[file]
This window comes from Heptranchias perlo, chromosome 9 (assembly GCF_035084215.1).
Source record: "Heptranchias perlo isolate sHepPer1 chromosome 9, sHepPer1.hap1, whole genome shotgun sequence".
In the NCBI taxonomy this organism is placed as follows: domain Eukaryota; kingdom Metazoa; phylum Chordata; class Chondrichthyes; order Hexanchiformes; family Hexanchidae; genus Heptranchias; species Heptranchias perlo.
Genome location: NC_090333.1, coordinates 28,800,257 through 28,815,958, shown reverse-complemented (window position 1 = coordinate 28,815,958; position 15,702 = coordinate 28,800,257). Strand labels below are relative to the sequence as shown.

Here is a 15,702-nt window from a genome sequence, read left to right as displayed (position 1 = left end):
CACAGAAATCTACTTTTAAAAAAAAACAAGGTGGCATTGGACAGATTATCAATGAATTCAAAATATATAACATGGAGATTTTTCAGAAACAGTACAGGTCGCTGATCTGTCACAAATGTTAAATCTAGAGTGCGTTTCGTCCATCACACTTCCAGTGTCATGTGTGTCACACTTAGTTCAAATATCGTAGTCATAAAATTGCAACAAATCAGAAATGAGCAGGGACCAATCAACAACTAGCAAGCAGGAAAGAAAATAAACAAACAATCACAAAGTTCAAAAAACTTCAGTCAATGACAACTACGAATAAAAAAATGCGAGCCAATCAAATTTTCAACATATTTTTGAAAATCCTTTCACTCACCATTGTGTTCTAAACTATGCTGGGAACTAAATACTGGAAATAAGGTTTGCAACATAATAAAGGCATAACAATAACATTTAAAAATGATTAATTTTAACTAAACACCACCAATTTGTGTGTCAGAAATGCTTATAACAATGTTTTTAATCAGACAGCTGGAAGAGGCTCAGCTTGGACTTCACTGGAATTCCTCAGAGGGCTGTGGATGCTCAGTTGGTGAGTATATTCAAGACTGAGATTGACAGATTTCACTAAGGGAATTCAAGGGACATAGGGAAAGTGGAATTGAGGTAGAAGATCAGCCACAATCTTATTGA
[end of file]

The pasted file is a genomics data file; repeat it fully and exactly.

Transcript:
This window comes from Heptranchias perlo, chromosome 9 (assembly GCF_035084215.1).
Source record: "Heptranchias perlo isolate sHepPer1 chromosome 9, sHepPer1.hap1, whole genome shotgun sequence".
In the NCBI taxonomy this organism is placed as follows: domain Eukaryota; kingdom Metazoa; phylum Chordata; class Chondrichthyes; order Hexanchiformes; family Hexanchidae; genus Heptranchias; species Heptranchias perlo.
Genome location: NC_090333.1, coordinates 28,800,257 through 28,815,958, shown reverse-complemented (window position 1 = coordinate 28,815,958; position 15,702 = coordinate 28,800,257). Strand labels below are relative to the sequence as shown.

Here is a 15,702-nt window from a genome sequence, read left to right as displayed (position 1 = left end):
CACAGAAATCTACTTTTAAAAAAAAACAAGGTGGCATTGGACAGATTATCAATGAATTCAAAATATATAACATGGAGATTTTTCAGAAACAGTACAGGTCGCTGATCTGTCACAAATGTTAAATCTAGAGTGCGTTTCGTCCATCACACTTCCAGTGTCATGTGTGTCACACTTAGTTCAAATATCGTAGTCATAAAATTGCAACAAATCAGAAATGAGCAGGGACCAATCAACAACTAGCAAGCAGGAAAGAAAATAAACAAACAATCACAAAGTTCAAAAAACTTCAGTCAATGACAACTACGAATAAAAAAATGCGAGCCAATCAAATTTTCAACATATTTTTGAAAATCCTTTCACTCACCATTGTGTTCTAAACTATGCTGGGAACTAAATACTGGAAATAAGGTTTGCAACATAATAAAGGCATAACAATAACATTTAAAAATGATTAATTTTAACTAAACACCACCAATTTGTGTGTCAGAAATGCTTATAACAATGTTTTTAATCAGACAGCTGGAAGAGGCTCAGCTTGGACTTCACTGGAATTCCTCAGAGGGCTGTGGATGCTCAGTTGGTGAGTATATTCAAGACTGAGATTGACAGATTTCACTAAGGGAATTCAAGGGACATAGGGAAAGTGGAATTGAGGTAGAAGATCAGCCACAATCTTATTGA